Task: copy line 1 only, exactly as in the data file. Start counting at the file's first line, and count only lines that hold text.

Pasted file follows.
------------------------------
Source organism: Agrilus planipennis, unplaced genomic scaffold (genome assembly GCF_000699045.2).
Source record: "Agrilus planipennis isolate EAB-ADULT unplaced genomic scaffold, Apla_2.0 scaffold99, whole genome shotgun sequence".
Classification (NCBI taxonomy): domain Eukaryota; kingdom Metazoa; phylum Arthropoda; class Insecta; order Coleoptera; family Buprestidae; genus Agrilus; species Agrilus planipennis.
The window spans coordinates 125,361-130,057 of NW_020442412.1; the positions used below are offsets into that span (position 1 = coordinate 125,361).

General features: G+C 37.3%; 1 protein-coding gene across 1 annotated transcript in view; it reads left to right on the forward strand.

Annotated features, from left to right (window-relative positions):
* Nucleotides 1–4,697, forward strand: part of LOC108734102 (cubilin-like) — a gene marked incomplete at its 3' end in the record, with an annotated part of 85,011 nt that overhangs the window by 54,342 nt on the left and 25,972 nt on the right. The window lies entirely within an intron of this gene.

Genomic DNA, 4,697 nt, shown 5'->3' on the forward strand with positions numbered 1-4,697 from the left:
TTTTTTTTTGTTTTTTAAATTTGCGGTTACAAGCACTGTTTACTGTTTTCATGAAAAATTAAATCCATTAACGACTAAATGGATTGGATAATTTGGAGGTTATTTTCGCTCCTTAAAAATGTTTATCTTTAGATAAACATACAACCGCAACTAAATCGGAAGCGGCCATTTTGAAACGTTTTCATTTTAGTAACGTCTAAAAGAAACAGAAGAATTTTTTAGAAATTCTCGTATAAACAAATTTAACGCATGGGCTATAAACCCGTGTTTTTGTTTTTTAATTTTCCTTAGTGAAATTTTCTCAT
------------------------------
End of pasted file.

Source organism: Agrilus planipennis, unplaced genomic scaffold (genome assembly GCF_000699045.2).